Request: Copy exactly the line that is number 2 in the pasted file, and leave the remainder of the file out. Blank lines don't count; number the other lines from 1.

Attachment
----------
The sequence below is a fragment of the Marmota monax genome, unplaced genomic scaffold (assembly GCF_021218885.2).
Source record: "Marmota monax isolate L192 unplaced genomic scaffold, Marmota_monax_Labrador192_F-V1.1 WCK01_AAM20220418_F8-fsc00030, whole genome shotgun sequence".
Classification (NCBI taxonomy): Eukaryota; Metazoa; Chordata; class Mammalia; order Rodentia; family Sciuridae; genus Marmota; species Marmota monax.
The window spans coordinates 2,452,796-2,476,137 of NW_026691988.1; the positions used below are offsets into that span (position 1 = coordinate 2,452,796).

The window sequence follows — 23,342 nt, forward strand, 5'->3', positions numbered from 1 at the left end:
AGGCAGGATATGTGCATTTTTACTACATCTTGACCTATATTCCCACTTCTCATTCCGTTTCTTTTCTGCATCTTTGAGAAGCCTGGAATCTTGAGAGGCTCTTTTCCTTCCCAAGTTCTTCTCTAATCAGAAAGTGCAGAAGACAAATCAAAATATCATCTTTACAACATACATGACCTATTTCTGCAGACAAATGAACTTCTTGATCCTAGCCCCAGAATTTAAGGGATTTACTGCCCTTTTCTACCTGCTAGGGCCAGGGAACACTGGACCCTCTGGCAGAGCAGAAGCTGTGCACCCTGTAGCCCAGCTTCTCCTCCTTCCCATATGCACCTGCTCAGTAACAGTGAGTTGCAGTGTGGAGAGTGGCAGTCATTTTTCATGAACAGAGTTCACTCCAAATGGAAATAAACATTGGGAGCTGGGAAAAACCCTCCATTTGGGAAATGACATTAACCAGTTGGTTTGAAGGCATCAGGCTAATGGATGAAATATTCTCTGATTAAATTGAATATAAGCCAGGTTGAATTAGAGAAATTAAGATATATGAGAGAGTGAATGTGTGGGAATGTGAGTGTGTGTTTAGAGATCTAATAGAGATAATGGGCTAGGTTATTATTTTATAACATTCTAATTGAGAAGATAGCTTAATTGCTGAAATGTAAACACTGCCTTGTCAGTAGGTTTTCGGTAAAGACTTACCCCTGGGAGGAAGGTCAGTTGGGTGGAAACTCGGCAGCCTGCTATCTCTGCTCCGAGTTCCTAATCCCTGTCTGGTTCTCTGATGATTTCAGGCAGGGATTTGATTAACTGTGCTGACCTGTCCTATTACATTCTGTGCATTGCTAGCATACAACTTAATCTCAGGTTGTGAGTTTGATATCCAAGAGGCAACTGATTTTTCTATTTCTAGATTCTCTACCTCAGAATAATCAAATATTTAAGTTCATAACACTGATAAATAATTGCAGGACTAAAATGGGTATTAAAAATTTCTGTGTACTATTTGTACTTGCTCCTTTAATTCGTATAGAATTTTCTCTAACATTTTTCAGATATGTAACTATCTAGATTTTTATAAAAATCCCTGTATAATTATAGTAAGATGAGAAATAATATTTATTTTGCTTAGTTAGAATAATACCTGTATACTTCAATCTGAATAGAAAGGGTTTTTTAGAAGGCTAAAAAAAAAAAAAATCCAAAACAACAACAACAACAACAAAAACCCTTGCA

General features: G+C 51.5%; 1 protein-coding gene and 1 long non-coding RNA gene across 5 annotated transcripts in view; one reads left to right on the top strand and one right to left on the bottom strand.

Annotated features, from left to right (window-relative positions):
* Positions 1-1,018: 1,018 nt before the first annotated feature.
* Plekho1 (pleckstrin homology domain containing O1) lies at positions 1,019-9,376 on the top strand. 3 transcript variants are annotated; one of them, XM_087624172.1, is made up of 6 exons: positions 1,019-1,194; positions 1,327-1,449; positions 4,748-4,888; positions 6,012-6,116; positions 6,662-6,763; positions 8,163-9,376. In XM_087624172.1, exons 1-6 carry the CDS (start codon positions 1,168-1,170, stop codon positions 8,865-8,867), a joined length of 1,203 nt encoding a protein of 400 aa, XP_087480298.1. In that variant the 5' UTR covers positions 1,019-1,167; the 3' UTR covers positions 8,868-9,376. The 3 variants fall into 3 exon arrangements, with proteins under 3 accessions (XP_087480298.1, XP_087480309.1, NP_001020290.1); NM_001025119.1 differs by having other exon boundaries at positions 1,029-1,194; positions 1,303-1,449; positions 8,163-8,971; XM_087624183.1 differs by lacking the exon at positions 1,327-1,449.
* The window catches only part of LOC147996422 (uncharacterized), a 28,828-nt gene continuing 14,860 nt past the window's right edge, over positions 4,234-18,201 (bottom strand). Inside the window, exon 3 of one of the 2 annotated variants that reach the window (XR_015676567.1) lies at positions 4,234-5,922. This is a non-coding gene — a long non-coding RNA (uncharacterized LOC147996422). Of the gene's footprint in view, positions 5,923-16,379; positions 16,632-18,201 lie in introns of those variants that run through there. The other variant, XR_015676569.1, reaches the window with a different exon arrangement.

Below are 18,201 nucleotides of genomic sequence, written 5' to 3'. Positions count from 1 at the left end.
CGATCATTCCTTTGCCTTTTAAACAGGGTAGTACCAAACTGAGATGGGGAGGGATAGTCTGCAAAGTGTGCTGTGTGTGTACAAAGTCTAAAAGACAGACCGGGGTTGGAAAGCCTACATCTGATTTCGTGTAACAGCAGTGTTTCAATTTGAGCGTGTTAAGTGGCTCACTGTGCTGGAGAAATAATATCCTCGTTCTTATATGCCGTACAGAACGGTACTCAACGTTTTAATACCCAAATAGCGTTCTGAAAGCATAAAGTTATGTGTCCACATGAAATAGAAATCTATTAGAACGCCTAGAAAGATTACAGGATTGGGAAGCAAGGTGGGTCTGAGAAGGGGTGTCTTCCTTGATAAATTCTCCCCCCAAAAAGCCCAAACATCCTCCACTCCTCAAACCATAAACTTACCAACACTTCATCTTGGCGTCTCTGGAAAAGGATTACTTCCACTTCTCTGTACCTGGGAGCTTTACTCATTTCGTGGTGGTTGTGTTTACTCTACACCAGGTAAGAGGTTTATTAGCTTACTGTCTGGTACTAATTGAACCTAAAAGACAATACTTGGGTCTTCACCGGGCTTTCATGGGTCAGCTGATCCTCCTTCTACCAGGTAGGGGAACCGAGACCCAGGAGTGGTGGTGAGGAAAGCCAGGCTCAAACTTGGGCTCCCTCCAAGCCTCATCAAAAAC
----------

Source record: "Marmota monax isolate L192 unplaced genomic scaffold, Marmota_monax_Labrador192_F-V1.1 WCK01_AAM20220418_F8-fsc00030, whole genome shotgun sequence".